Mary of Plymouth - James Otis

Grinding the Corn

When I heard him telling father that it must be ground, I said to myself that we were not like to know how it might taste, for there is not a single mill in this land; but Squanto first cut a large tree down, leaving the stump a full yard in height. Then, by building a fire on the stump, scraping away with a sharp rock the wood as fast as it was charred, he made a hollow like unto a hole, and so deep that one might put in half a bushel of this Turkie wheat.

From another portion of the tree he shaped a block of wood to fit exactly the hole in the stump, and this he fastened to the top of a young, slender tree, when even we children knew that he had made a mortar and pestle, although an exceeding rude one.

[Illustration] from Mary of Plymouth by James Otis

We had only to pull down the heavy block with all our strength upon the corn, thus bruising and crushing it, when the natural spring of the young tree would pull it up again. In this way did we grind our Guinny wheat until it was powdered so fine that it might be cooked in a few moments.


Front Matter

Why This Story was Written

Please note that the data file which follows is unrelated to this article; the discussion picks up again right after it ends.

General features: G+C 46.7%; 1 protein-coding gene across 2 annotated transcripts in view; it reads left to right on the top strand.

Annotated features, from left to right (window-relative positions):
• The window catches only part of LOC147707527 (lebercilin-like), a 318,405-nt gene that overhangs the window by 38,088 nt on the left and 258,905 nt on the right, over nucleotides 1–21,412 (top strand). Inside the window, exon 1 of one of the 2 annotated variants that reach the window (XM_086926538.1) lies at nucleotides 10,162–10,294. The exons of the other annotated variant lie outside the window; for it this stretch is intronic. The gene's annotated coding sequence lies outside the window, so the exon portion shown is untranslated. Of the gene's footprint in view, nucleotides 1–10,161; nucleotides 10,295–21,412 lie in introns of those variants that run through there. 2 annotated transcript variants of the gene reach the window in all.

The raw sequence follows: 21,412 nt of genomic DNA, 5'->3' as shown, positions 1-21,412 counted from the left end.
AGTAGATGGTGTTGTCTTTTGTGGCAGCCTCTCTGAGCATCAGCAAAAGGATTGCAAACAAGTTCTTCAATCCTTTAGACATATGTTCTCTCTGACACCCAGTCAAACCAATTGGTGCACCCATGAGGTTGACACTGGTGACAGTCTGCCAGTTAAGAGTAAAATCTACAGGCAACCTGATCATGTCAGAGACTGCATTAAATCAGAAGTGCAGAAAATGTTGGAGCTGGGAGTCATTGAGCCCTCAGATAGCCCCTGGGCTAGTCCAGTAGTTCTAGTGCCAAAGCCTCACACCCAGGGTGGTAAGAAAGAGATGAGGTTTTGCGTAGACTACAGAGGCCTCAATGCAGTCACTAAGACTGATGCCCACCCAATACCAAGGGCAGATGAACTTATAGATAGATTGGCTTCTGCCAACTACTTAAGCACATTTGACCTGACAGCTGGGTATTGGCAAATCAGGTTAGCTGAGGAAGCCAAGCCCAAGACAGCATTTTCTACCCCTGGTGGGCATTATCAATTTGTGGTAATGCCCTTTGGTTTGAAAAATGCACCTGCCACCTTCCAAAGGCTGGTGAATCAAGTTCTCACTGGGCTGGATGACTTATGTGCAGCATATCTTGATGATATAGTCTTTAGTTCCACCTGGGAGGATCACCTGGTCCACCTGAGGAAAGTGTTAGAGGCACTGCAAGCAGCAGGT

The Leaking Speedwell
Searching for a Home
After the Storm
Wash Day
Finding the Corn
Attacked by the Savages
Building Houses
Miles Standish
The Sick People
The New Home
Master White and the Wolf
Inside of the House
A Chimney Without Bricks
Building the Fire
Master Bradford's Chimney
Scarcity of Food
A Timely Gift
The First Savage Visitor
Squanto's Story
Living in the Wilderness
The Friendly Indians
Grinding the Corn
A Visit From Massasoit
Massasoit's Promise
Massasoit's Visit Returned
The Big House Burned
The Mayflower Leaves Port
Setting the Table
What and How we Eat
Table Rules
A Pilgrim Goes Abroad
Making a Dugout
Governor Carver's Death
Bradford Chosen Governor
Farming in Plymouth
Cooking Indian Corn
The Wedding
Making Maple Syrup
Decorating the House
Trapping Wolves and Pigeons
Elder Brewster
The Visit to Massasoit
Keeping the Sabbath Holy
Making Clapboards
Cooking Pumpkins
A New Oven
Making Spoons and Dishes
The Fort and Meeting-House
The Harvest Festival
How to Play Stoolball
On Christmas Day
When the Fortune Arrived
Possibility of Another Famine
On Short Allowance
A Threatening Message
Pine Knots and Candles
Tallow From Bushes
Wicks for the Candle
Dipping the Candles
When James Runs Away
Evil-Minded Indians
Long Hours of Preaching
John Alden's Tubs
English Visitors
Visiting the Neighbors
Why More Fish are not Taken
How Wampum is Made
Ministering to Massasoit
The Plot Thwarted
The Captain's Indian
Ballots of Corn
Arrival of the Ann
Little James Comes to Port
The New Meeting-House
The Church Service
The Tithingmen
Master Winslow Brings Cows
A Real Oven
Butter and Cheese
Settlement at Wessagussett
The Village at Merrymount
The First School
Too Much Smoke
Schools Comforts
How Children Were Punished
New Villages
Making Ready for a Journey
Clothing for Salem
Food for the Journey
Before Sailing for Salem
Beginning the Journey
The Arrival at Salem
Sight-Seeking in Salem
Back to Plymouth